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Progress 2007 Behind the scenes

Parent support network grows in Lawrence

April 21, 2007

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Brian Kelly,  of Baldwin City, a Lawrence Police school resource officer, addresses members of the Lawrence Parent Network on dangers posed to children on the Internet, including sexual predators and pornography distribution.

Brian Kelly, of Baldwin City, a Lawrence Police school resource officer, addresses members of the Lawrence Parent Network on dangers posed to children on the Internet, including sexual predators and pornography distribution.


Lawrence residents Jeannie Robinson, left, and Lisa and Jeff Showalter vote on a topic of discussion during a meeting of the Lawrence Parent Network. The group now has about 200 families participating in ways to keep in touch with issues their children are facing.

Lawrence residents Jeannie Robinson, left, and Lisa and Jeff Showalter vote on a topic of discussion during a meeting of the Lawrence Parent Network. The group now has about 200 families participating in ways to keep in touch with issues their children are facing.

Cynthia Eubanks, Lawrence, welcomes attendees at an Internet safety presentation by the Lawrence Parent Network. Eubanks is the network's South Junior High School representative.

Cynthia Eubanks, Lawrence, welcomes attendees at an Internet safety presentation by the Lawrence Parent Network. Eubanks is the network's South Junior High School representative.

It's a feeling that hits many parents of junior high students - a loss of control that comes from no longer knowing everything that's going on in their child's life.

"In junior high school, your kids stop communicating with you," said Diane Guthrie, who has two children, a boy and a girl, at West Junior High School. "And in addition to that, the parents aren't communicating either."

Guthrie is working to help junior high parents get to know one another better and learn how to keep better track of their seventh-, eighth- and ninth-graders through an expansion of the Lawrence Parent Network.

The network was originally set up two years ago for parents of Lawrence and Free State high school students to keep in touch and learn parenting strategies.

The network now has about 200 families and includes parents of students at Lawrence's four junior highs and at Bishop Seabury Academy and Veritas Christian High School.

"We have a coordinator at each school to get information out to parents," Guthrie said.

The parents network has sponsored a series of meetings where parents can talk to experts about a variety of topics involving junior high students.

Diane Ash, prevention specialist for the school district, helps provide programs for the parents at the junior highs.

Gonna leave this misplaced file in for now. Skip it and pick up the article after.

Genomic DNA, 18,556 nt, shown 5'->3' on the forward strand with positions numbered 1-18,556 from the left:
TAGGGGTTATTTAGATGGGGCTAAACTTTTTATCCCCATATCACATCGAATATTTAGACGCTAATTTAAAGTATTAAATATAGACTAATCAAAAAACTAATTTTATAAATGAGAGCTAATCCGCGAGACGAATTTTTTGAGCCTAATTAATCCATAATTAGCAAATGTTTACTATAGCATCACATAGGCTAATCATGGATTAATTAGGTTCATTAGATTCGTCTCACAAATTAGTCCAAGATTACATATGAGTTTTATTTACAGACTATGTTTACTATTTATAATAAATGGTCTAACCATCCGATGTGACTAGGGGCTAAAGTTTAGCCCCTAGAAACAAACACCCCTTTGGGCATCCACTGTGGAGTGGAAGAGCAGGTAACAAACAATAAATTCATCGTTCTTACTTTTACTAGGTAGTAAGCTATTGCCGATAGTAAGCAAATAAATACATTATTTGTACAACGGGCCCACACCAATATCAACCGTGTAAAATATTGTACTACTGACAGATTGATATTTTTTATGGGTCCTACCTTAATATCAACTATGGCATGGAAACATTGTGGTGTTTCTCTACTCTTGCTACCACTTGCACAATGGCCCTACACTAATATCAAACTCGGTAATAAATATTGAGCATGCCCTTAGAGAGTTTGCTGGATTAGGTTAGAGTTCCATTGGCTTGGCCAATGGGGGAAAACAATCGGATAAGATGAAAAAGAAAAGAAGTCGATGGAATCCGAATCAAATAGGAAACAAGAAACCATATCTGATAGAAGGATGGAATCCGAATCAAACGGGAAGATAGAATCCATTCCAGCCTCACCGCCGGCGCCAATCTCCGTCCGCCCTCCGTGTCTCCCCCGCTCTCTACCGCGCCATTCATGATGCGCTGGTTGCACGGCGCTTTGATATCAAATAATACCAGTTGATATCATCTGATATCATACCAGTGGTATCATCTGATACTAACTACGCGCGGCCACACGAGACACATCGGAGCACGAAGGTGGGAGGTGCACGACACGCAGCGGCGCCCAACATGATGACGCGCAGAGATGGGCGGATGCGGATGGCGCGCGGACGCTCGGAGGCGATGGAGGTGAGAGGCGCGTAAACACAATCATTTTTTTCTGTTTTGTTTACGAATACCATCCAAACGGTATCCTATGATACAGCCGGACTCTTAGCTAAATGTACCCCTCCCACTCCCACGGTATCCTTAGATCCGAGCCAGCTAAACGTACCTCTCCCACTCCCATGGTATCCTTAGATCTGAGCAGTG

For example, the first one, which took place in January, dealt with "Values versus Preferences," which encouraged parents to find reasons for putting limits on their children.

For example, if a boy wants to wear long hair, rather than tell him he can't, the parents should tell him that the family values his looking neat and clean. And if he prefers long hair, he will have to make sure it meets the family's values of looking neat and clean, Ash said.

"It's choosing your battles wisely," she said.

Other programs have covered teen brain development and Internet safety for students.

On Thursday, another program, called "Summer Safety," will feature a panel of high school students who will tell parents, especially parents of ninth-graders, what they can expect high school students to experience during the summer.

Ash said the program would inform parents of what kinds of pressures teens face in the summer, with less adult supervision and greater accessibility to illegal substances.

"One of the whole reasons why this network was formed was because you lose communication with other parents," Guthrie said.

Parents see one another more when their children are in elementary school because there is more opportunity for volunteering, she said.

Technology also has changed parenting of junior high students, she said.

"I'm not just talking about the Internet. I'm talking about all the kids having cell phones," she said.

Ironically, because parents communicate directly with their own child through cell phones, parents rarely talk to each other face to face, Guthrie said.

"The convenience of the cell phone has created less communication between parents," she said.

Also young teens, who are often secretive anyway, can more easily communicate using new technology their parents can't freely access, such as through their cell phones or social networking Web sites MySpace.com or Facebook.com.

"It's just little things that can become big problems," Guthrie said.

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